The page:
Structural transitions of F-actin upon ATP hydrolysis at near-atomic resolution revealed by cryo-EM

Structural transitions of F-actin upon ATP hydrolysis at near-atomic resolution revealed by cryo-EM The function of actin is coupled to the nucleotide bound to its active site. ATP hydrolysis is activated during polymerization; a delay between hydrolysis and inorganic phosphate (Pi) release results in a gradient of ATP, ADP–Pi and ADP along actin filaments (F-actin). Actin-binding proteins can recognize F-actin’s nucleotide state, using it as a local ‘age’ tag. The underlying mechanism is complex and poorly understood. Here we report six high-resolution cryo-EM structures of F-actin from rabbit skeletal muscle in different nucleotide states. The structures reveal that actin polymerization repositions the proposed catalytic base, His161, closer to the γ-phosphate. Nucleotide hydrolysis and Pi release modulate the conformational ensemble at the periphery of the filament, thus resulting in open and closed states, which can be sensed by coronin-1B. The drug-like toxin jasplakinolide locks F-actin in an open state. Our results demonstrate in detail how ATP hydrolysis links to F-actin’s conformational dynamics and protein interaction. http://www.deepdyve.com/assets/images/DeepDyve-Logo-lg.png Nature Structural & Molecular Biology Springer Journals

Structural transitions of F-actin upon ATP hydrolysis at near-atomic resolution revealed by cryo-EM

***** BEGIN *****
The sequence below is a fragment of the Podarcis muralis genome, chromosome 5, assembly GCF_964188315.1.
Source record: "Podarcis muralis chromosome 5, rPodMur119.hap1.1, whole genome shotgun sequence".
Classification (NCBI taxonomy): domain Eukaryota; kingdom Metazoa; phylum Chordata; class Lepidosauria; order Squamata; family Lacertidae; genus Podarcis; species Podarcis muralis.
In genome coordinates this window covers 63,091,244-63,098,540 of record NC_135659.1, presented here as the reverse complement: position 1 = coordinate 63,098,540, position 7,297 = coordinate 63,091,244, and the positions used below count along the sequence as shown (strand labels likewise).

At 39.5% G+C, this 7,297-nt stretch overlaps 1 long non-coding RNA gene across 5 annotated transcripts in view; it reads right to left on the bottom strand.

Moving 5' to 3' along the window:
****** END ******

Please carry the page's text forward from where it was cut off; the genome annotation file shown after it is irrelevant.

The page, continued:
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Publisher
Nature Publishing Group US
Copyright
Copyright © 2018 by The Author(s)
Subject
Life Sciences; Life Sciences, general; Biochemistry, general; Protein Structure; Membrane Biology; Biological Microscopy
ISSN
1545-9993
eISSN
1545-9985
D.O.I.
10.1038/s41594-018-0074-0
Publisher site
See Article on Publisher Site

Abstract

The function of actin is coupled to the nucleotide bound to its active site. ATP hydrolysis is activated during polymerization; a delay between hydrolysis and inorganic phosphate (Pi) release results in a gradient of ATP, ADP–Pi and ADP along actin filaments (F-actin). Actin-binding proteins can recognize F-actin’s nucleotide state, using it as a local ‘age’ tag. The underlying mechanism is complex and poorly understood. Here we report six high-resolution cryo-EM structures of F-actin from rabbit skeletal muscle in different nucleotide states. The structures reveal that actin polymerization repositions the proposed catalytic base, His161, closer to the γ-phosphate. Nucleotide hydrolysis and Pi release modulate the conformational ensemble at the periphery of the filament, thus resulting in open and closed states, which can be sensed by coronin-1B. The drug-like toxin jasplakinolide locks F-actin in an open state. Our results demonstrate in detail how ATP hydrolysis links to F-actin’s conformational dynamics and protein interaction.

Journal

Nature Structural & Molecular BiologySpringer Journals

Published: Jun 4, 2018

References

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